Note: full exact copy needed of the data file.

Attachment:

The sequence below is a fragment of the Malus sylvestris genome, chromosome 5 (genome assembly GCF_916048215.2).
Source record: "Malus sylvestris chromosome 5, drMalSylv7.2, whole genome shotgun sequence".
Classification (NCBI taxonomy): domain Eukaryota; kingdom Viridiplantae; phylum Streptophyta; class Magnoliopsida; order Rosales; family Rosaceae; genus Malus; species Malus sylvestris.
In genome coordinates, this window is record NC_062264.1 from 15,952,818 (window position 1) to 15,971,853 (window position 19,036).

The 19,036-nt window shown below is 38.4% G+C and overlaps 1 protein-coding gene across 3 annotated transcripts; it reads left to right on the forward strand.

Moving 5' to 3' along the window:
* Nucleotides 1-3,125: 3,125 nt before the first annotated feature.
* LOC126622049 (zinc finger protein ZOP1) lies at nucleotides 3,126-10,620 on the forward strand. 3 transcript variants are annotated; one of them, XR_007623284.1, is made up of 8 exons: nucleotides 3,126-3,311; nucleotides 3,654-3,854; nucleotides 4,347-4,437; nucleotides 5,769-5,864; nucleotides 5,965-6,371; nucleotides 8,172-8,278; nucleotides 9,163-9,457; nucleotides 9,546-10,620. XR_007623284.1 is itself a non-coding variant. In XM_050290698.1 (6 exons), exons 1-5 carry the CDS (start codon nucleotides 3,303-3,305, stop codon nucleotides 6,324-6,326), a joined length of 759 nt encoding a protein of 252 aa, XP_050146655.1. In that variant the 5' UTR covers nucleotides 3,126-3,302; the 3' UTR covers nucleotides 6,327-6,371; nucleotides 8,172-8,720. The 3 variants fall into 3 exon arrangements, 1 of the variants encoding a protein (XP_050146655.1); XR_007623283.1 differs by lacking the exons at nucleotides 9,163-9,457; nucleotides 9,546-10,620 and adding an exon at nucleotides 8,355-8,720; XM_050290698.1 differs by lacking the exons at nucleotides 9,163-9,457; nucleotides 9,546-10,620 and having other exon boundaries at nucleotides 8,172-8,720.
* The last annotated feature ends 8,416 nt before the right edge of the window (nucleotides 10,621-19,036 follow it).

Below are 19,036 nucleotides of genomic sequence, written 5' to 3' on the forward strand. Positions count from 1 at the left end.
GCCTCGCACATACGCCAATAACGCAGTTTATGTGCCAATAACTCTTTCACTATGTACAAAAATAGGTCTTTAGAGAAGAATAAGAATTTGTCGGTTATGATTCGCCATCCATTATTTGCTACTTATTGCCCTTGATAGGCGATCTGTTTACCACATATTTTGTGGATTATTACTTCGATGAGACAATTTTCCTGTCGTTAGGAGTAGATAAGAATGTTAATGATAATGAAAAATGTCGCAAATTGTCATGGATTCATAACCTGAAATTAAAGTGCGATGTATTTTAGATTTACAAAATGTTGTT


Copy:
The sequence below is a fragment of the Malus sylvestris genome, chromosome 5 (genome assembly GCF_916048215.2).
Source record: "Malus sylvestris chromosome 5, drMalSylv7.2, whole genome shotgun sequence".
Classification (NCBI taxonomy): domain Eukaryota; kingdom Viridiplantae; phylum Streptophyta; class Magnoliopsida; order Rosales; family Rosaceae; genus Malus; species Malus sylvestris.
In genome coordinates, this window is record NC_062264.1 from 15,952,818 (window position 1) to 15,971,853 (window position 19,036).

The 19,036-nt window shown below is 38.4% G+C and overlaps 1 protein-coding gene across 3 annotated transcripts; it reads left to right on the forward strand.

Moving 5' to 3' along the window:
* Nucleotides 1-3,125: 3,125 nt before the first annotated feature.
* LOC126622049 (zinc finger protein ZOP1) lies at nucleotides 3,126-10,620 on the forward strand. 3 transcript variants are annotated; one of them, XR_007623284.1, is made up of 8 exons: nucleotides 3,126-3,311; nucleotides 3,654-3,854; nucleotides 4,347-4,437; nucleotides 5,769-5,864; nucleotides 5,965-6,371; nucleotides 8,172-8,278; nucleotides 9,163-9,457; nucleotides 9,546-10,620. XR_007623284.1 is itself a non-coding variant. In XM_050290698.1 (6 exons), exons 1-5 carry the CDS (start codon nucleotides 3,303-3,305, stop codon nucleotides 6,324-6,326), a joined length of 759 nt encoding a protein of 252 aa, XP_050146655.1. In that variant the 5' UTR covers nucleotides 3,126-3,302; the 3' UTR covers nucleotides 6,327-6,371; nucleotides 8,172-8,720. The 3 variants fall into 3 exon arrangements, 1 of the variants encoding a protein (XP_050146655.1); XR_007623283.1 differs by lacking the exons at nucleotides 9,163-9,457; nucleotides 9,546-10,620 and adding an exon at nucleotides 8,355-8,720; XM_050290698.1 differs by lacking the exons at nucleotides 9,163-9,457; nucleotides 9,546-10,620 and having other exon boundaries at nucleotides 8,172-8,720.
* The last annotated feature ends 8,416 nt before the right edge of the window (nucleotides 10,621-19,036 follow it).

Below are 19,036 nucleotides of genomic sequence, written 5' to 3' on the forward strand. Positions count from 1 at the left end.
GCCTCGCACATACGCCAATAACGCAGTTTATGTGCCAATAACTCTTTCACTATGTACAAAAATAGGTCTTTAGAGAAGAATAAGAATTTGTCGGTTATGATTCGCCATCCATTATTTGCTACTTATTGCCCTTGATAGGCGATCTGTTTACCACATATTTTGTGGATTATTACTTCGATGAGACAATTTTCCTGTCGTTAGGAGTAGATAAGAATGTTAATGATAATGAAAAATGTCGCAAATTGTCATGGATTCATAACCTGAAATTAAAGTGCGATGTATTTTAGATTTACAAAATGTTGTT